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Where the base of the arches becomes wider until its roof becomes too heavy and collapses into the sea, leaving a stack. An example is Old Harry Rocks, found off a headland in the Isle of Purbeck
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Where a stack collapses, leaving a stump. For example Old Harry Rocks
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Shaped through erosion and weathering. Soft rock erodes quickly to form gently sloping cliffs whereas hard rocks are more resistant and form steep cliffs. An example is White Cliff of Dover.
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Wave-cut Platform
Where the base of the cliff is eroded away causing the cliff to fall away. The backwash carries away the eroded material, leaving a wave-cut platform. For example at Kimmerige.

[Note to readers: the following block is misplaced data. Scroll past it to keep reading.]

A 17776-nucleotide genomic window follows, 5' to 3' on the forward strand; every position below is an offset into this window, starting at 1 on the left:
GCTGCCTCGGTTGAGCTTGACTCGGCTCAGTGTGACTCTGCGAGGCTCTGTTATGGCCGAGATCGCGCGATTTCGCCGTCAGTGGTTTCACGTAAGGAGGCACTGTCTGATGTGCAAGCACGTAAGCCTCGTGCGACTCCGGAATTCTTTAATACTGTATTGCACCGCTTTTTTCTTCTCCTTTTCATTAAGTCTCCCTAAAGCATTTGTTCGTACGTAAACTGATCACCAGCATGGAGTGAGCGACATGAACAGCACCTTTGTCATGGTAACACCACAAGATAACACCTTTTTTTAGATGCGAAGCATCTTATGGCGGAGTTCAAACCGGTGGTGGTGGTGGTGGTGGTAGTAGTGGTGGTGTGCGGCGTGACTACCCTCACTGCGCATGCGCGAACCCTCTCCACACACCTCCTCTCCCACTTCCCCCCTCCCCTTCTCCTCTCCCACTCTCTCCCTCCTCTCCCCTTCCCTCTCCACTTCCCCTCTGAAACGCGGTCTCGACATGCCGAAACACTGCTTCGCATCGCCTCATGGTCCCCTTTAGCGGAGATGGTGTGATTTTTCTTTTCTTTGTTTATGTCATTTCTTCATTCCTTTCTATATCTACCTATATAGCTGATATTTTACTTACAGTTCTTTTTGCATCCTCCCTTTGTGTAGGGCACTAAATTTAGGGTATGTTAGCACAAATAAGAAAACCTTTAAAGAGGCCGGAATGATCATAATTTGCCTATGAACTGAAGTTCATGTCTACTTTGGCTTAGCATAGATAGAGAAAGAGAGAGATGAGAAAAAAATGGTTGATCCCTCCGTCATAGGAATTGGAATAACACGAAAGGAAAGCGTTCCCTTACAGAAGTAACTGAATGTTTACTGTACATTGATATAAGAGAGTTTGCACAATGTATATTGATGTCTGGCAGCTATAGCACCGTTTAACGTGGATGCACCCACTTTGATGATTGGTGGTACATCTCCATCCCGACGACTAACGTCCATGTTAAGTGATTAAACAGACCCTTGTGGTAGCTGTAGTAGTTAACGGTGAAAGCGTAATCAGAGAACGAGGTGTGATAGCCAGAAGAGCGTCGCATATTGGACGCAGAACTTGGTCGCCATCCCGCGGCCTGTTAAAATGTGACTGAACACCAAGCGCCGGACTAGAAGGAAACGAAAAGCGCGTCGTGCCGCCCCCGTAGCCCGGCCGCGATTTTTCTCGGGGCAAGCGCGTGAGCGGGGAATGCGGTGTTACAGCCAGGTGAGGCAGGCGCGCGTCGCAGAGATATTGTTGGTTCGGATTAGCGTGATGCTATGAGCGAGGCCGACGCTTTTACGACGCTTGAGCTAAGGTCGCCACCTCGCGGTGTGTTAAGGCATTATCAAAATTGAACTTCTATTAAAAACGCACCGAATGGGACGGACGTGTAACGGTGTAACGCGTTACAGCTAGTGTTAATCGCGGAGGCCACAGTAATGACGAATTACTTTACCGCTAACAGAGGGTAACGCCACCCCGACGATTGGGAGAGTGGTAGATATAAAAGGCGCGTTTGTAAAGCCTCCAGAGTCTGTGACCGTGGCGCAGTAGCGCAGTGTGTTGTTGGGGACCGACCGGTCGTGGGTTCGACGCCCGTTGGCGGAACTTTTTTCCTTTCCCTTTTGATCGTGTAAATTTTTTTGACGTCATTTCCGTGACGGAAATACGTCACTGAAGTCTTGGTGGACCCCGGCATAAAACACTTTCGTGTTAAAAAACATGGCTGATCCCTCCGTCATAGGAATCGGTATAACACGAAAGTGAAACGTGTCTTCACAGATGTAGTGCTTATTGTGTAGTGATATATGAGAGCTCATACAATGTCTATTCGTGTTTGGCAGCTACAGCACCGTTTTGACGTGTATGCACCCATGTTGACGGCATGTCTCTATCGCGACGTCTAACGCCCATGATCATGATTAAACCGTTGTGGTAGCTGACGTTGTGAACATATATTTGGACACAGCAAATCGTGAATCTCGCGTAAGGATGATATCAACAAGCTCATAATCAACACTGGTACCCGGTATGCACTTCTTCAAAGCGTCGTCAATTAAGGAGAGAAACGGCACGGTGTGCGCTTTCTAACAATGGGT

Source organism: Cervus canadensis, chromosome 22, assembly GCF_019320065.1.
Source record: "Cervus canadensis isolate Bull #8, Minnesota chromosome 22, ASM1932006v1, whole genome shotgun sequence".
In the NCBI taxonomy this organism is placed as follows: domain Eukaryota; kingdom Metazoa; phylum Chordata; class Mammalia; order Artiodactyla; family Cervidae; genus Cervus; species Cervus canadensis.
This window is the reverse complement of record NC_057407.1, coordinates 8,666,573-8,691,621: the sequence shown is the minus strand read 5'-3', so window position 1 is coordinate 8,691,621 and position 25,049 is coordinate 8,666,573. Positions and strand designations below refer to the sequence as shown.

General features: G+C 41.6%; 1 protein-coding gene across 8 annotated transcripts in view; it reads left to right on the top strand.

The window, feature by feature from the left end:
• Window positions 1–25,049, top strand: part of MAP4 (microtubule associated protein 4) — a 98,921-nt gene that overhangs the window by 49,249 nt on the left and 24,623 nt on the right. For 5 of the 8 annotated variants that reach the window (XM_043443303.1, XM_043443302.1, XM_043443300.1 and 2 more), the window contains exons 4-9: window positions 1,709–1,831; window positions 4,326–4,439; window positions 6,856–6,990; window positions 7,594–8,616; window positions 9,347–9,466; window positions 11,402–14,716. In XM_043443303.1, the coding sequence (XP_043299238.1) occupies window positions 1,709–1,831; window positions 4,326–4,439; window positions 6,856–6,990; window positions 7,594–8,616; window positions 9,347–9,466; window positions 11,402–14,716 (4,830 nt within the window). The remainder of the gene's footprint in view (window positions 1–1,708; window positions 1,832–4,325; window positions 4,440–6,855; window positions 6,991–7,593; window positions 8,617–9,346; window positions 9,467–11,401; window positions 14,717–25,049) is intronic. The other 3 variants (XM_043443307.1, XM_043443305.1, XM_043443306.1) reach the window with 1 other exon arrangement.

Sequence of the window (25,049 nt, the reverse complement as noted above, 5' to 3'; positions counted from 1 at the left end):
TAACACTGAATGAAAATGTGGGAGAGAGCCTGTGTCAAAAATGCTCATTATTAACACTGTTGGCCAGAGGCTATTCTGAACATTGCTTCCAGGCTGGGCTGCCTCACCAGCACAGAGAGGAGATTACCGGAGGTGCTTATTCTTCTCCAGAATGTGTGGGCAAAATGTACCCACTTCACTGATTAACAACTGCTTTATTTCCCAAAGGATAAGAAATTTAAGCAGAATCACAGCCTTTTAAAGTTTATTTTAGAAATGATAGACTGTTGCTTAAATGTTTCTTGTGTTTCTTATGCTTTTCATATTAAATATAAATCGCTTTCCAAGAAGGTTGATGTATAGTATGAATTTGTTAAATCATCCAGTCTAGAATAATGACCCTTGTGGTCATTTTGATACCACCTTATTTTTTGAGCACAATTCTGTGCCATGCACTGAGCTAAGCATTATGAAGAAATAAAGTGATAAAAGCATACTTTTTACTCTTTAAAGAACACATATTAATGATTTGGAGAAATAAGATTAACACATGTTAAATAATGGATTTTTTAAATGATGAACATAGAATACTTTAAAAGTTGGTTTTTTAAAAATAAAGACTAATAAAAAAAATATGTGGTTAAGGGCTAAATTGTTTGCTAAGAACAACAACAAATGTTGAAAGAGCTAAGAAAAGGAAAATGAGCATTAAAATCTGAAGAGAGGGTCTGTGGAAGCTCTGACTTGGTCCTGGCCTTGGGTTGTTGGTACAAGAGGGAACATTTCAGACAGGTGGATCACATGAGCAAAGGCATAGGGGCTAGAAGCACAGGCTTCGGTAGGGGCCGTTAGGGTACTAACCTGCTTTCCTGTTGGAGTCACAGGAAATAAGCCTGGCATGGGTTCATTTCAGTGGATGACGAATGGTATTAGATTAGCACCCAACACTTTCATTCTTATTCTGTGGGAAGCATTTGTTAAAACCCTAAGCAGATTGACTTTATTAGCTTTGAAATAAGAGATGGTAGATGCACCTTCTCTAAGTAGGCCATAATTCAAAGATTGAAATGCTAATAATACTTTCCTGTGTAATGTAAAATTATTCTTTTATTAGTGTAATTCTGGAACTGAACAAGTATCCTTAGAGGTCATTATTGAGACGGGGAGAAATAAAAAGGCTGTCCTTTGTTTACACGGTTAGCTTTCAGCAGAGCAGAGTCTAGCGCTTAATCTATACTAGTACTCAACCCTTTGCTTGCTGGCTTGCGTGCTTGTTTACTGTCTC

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Line of sediment that connects an island to the mainland or to another island, caused by longshore drift. An example is Chesil Beach.
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Longshore Drift
Transport of sediment along the coast
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Waster moving onto the beach after a wave breaks
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Water moving back down into the sea
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Other cards in this set

Card 2


An area which is at or near sea level (200m -) - Lowland areas are most common in south east England such as the Broads


Lowland Landscapes

Card 3


An area which has been previously covered by glaciers


Preview of the back of card 3

Card 4


Weathering stays in one place, whereas erosion moves


Preview of the back of card 4

Card 5


Mechanical, Biological, Chemical


Preview of the back of card 5